marteccino
Posts: 26
Joined: January 27th, 2018

Postby marteccino » Feb 15, 2018, 5:44 pm

oh wow what 20 seconds!!??that would be way too long for me and waste of my expensive packaged water along with the filter that i need to change asap omg....anyhow, it is a news to me that water flows directly from reservoir through HX to the head and not from the boiler....it seems i still don't understand the HX architecture, i thought it is some pipe inside of a boiler that will change the temp of the water that flows there from the boiler....

last thing, i haven't done backflush yet after about hmm 40-50 coffee??? i just don't have the blind basket omg...i need to get it asap, because today i remove the portafilter and there was a water inside, unlike before when it was nice and dry, so i hope I didn't shot the three way valve....

btw, that water thing softening is pain in the b...considering we have very hard water here.....

marteccino
Posts: 26
Joined: January 27th, 2018

Postby marteccino » Feb 15, 2018, 5:47 pm

Ideal brew temperature management by HX espresso machine type covers the same topic as in the video above. TLDR: You need to know what kind of HX espresso machine you have before following a particular flush regiment. In my experience, new owners typically forget to flush, flush way too much, or don't allow enough recovery time. Then they blame the equipment. :wink:[/quote]



thanks for a great tip Dan, you are a celebrity here! anyhow, When I watched the video I scrolled to read the comments but they are disabled....pity, because there are sometimes useful comments as well. i think it would add to the discussion if they are allowed, but it's ur business, just an idea

Nunas
Posts: 533
Joined: June 4th, 2015

Postby Nunas » Feb 15, 2018, 6:31 pm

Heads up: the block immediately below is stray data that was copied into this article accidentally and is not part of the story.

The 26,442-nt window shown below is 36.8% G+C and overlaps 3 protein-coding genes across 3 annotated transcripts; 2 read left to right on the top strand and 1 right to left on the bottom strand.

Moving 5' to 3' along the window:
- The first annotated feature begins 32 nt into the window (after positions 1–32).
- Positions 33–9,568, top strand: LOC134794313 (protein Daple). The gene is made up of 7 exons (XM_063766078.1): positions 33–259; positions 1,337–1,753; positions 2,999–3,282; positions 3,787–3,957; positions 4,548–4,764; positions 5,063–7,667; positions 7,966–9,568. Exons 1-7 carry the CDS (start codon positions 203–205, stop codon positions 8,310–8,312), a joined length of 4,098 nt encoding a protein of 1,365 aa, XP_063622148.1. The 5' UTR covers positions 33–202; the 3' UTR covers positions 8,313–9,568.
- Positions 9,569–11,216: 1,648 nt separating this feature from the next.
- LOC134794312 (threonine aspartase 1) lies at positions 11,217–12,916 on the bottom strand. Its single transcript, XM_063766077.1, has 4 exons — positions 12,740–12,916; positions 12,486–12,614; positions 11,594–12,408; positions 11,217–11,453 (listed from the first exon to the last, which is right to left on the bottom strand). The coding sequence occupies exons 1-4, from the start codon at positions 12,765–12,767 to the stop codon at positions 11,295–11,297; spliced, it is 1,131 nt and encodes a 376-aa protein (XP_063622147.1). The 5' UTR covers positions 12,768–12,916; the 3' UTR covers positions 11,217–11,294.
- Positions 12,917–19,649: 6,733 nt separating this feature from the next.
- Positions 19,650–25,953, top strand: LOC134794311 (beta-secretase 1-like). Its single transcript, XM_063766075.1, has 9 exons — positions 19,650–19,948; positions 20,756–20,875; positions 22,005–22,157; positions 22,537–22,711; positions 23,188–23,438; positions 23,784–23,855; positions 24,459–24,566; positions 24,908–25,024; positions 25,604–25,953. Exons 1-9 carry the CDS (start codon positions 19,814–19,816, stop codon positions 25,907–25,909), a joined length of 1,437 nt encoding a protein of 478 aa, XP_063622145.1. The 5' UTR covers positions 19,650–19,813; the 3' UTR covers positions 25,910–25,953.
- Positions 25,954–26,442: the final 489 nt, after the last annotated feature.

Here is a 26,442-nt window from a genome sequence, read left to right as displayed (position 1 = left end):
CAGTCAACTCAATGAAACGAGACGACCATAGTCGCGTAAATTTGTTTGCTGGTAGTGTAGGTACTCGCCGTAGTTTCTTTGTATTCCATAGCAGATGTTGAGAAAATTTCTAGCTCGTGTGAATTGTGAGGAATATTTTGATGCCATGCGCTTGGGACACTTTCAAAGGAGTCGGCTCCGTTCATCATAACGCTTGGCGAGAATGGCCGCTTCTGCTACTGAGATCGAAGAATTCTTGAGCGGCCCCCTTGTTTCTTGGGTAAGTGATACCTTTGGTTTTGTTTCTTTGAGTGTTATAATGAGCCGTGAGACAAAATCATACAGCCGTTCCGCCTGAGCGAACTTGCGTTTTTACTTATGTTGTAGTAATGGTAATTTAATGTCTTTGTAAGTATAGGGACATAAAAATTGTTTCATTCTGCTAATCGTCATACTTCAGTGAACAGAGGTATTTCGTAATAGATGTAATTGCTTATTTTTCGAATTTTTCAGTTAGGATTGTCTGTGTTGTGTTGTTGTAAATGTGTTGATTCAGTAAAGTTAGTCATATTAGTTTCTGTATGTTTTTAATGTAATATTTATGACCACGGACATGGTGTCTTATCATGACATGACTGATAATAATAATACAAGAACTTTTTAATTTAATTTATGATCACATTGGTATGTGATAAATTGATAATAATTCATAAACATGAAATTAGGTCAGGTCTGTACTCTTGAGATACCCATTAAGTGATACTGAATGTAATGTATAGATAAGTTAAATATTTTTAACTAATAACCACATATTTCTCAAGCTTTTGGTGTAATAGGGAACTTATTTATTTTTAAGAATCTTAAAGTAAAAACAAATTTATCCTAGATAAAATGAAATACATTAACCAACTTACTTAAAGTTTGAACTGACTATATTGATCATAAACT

....anyhow, it is a news to me that water flows directly from reservoir through HX to the head and not from the boiler....it seems i still don't understand the HX architecture

It's really quite simple. The pump sends water to the boiler when the sensor tells the pump the water is low. The heater boils the water until the pressure sensor tells it the pressure is right (about 1 bar). Steam is drawn off the top of the boiler for the steaming wand. Hot water is drawn from the boiler from lower down, for the hot water wand (if fitted). The HX is just a pipe that runs through the boiler. Water for the shot is pumped in on one side of the pipe; it travels through the pipe where the super hot water in the boiler heats it up; then the heated water exits through the other end of the pipe to the group head. No boiler water ever goes into the coffee.

last thing, i haven't done backflush yet after about hmm 40-50 coffee??? i just don't have the blind basket omg...i need to get it asap, because today i remove the portafilter and there was a water inside, unlike before when it was nice and dry, so i hope I didn't shot the three way valve...

No need to panic. Until you buy a blind basket, if you can find some flat flexible rubber, like from an inner tube for a car tyre, just cut a disk to fit the bottom of your portafilter. You can buy these from many coffee equipment suppliers and some people use them instead of a blind basket. Some of the Breville machines come with these as standard equipment (or at least they used to).

that water thing softening is pain in the b...considering we have very hard water here.....

This is a huge subject all its own. The cheapest and easiest thing to do is to buy a filter that fits on the end of the pick up hose in the water reservoir. These are little ion exchangers like in big water softeners. They need to be reconditioned every few weeks by soaking them in salt water then flushing them. Do a search on H-B for water and you'll find enough information to keep you reading for a month :lol:

 
Sponsored by klatchroasting.com
www.klatchroasting.com: USBC champion, voted 2009 'best micro-roaster'